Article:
Tuesday, March 20, 2007

Insuring Our Treasures

Disgusted with his insurance company after Hurricane Katrina, the Rev. Simmie Harvey let his homeowner policy lapse and left his house in the hands of a higher power.

Somebody up there must like the 88-year-old Baptist minister: His newly uninsured house escaped serious damage last month when a tornado ripped through the city's Uptown neighborhood and toppled a tree that narrowly missed his home.

"I wasn't lucky. I'm blessed," he said. "I'm going to be all right. The Lord takes care of me."

Facing soaring premiums or feeling shortchanged by their insurers, a growing number of homeowners and businesses in Louisiana and Mississippi are "going bare," or dropping their coverage altogether, insurance agents and consumer advocates say. Many more are drastically reducing their coverage.
The rest here.

I've been wondering about this for a while. Christians are to be different from the rest of the world, but in reality, we look just like everybody else. We purchase homes and other tangible property that must be insured, especially if it isn't payed for. We buy "treasures" and then pay someone else to reimburse us for it if it should become damaged.

Is this just a necessary evil of living in today's world, or would it be better for Christians to live differently? Can we live without insurance? Should we?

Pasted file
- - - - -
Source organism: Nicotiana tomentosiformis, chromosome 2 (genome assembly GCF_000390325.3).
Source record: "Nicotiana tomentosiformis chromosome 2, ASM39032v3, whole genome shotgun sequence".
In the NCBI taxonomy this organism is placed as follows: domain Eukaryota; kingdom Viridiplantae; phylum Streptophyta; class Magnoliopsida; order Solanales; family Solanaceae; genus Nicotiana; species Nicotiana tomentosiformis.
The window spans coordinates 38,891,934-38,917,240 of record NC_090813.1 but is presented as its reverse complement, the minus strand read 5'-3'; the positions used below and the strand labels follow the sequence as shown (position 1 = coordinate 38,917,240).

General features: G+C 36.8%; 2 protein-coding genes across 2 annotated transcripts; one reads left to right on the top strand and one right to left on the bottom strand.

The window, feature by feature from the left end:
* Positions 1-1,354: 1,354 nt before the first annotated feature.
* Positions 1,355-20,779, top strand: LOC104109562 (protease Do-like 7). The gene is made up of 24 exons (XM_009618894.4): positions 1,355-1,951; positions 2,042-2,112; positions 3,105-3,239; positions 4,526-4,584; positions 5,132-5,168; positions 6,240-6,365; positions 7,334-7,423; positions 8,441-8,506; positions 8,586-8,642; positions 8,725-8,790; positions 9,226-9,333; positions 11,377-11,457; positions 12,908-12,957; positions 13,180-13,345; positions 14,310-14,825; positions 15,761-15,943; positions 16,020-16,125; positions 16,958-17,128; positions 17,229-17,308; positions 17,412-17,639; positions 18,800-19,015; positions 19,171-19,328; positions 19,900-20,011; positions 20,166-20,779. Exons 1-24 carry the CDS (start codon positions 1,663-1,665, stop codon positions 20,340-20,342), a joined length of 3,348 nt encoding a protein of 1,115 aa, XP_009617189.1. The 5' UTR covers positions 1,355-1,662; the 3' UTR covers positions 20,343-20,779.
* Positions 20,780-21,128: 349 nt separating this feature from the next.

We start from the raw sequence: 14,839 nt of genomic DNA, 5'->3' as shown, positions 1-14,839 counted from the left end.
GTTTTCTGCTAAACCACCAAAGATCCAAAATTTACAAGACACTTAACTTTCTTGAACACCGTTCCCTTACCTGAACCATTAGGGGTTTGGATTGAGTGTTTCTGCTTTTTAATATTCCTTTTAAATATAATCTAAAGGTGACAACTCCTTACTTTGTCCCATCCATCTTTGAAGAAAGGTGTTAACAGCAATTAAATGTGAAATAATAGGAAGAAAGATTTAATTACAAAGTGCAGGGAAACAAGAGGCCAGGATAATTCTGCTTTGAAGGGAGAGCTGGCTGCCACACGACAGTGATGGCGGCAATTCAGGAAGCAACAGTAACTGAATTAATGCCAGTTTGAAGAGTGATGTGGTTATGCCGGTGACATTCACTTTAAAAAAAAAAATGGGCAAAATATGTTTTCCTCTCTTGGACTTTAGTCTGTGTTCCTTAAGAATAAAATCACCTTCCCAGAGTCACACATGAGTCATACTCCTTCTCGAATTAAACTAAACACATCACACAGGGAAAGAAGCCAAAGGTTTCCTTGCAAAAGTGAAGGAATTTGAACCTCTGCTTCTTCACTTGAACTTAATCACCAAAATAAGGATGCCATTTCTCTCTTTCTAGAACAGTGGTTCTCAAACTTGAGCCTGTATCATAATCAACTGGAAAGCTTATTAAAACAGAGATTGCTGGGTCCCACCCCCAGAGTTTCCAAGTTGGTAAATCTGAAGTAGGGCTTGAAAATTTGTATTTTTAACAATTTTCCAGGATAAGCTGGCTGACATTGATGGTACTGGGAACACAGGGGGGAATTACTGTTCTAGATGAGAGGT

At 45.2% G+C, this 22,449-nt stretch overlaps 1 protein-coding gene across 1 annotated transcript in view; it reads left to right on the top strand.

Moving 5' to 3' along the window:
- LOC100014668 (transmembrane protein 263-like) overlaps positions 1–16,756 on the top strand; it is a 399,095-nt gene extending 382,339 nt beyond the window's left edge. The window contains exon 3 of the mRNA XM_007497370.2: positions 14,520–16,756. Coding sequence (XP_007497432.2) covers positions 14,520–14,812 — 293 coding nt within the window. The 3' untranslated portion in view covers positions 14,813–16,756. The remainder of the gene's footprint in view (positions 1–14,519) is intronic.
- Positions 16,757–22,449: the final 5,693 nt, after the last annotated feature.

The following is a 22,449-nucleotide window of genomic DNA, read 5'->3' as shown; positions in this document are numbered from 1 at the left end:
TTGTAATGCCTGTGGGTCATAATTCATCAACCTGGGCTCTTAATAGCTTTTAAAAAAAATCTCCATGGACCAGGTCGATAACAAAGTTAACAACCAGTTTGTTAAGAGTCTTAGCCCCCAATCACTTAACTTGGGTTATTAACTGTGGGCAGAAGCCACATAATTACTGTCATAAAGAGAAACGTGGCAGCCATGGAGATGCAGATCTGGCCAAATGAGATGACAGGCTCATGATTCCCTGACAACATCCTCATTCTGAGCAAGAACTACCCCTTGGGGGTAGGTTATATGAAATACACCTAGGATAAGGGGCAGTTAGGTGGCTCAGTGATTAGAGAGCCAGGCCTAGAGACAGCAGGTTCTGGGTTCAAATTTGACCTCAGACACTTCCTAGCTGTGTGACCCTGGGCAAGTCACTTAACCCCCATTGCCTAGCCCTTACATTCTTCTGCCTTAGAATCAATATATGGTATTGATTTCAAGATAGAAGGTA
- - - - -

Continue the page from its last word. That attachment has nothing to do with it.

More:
Thursday, March 15, 2007

Equal Time

If Fred Thompson really does run for President, should NBC give all the other candidates the same amount of time that Thompson gets in his role on Law and Order?

Wednesday, March 07, 2007

They're Gonna Git Ya Whatever Way They Can

According to a story in an Illinios newspaper, an elderly couple in Illinois is being threatened with penalties by the state's department of revenue for their use of vegetable oil as fuel in their car.

"They told me I am required to have a license and am obligated to pay a motor fuel tax," David Wetzel recalled. "Mr. May also told me the tax would be retroactive."

Since the initial visit by the agents on Jan. 4, the Wetzels have been involved in a struggle with the Illinois Department of Revenue. The couple, who live on a fixed budget, have been asked to post a $2,500 bond and threatened with felony charges.

Read the entire story to see the ridiculous hoops the state wants this couple to jump through in order to be able to collect used cooking oil from restaurants and use it for fuel for their car.

It's really pathetic that we're told to decrease our use of gasoline, but when people try to provide their own alternative, they are penalized for it. The reason for this is obvious: our government in dependent on the revenue derived from gasoline taxes, so they must find new sources of revenue. However, harassing people for being resourceful isn't the answer.

Friday, March 02, 2007

Back in time for Spring Break

Spring Break begins for me this afternoon at 3:55 p.m., and I am ready! Unfortunately, I have about twelve papers to grade, and I have to do my taxes. Thankfully, I am feeling much better after my battle with the flu, and I look forward to actually having a little fun if an opportunity for fun presents itself. Maybe I'll even blog a little bit over the break.

I hope everyone has a nice weekend!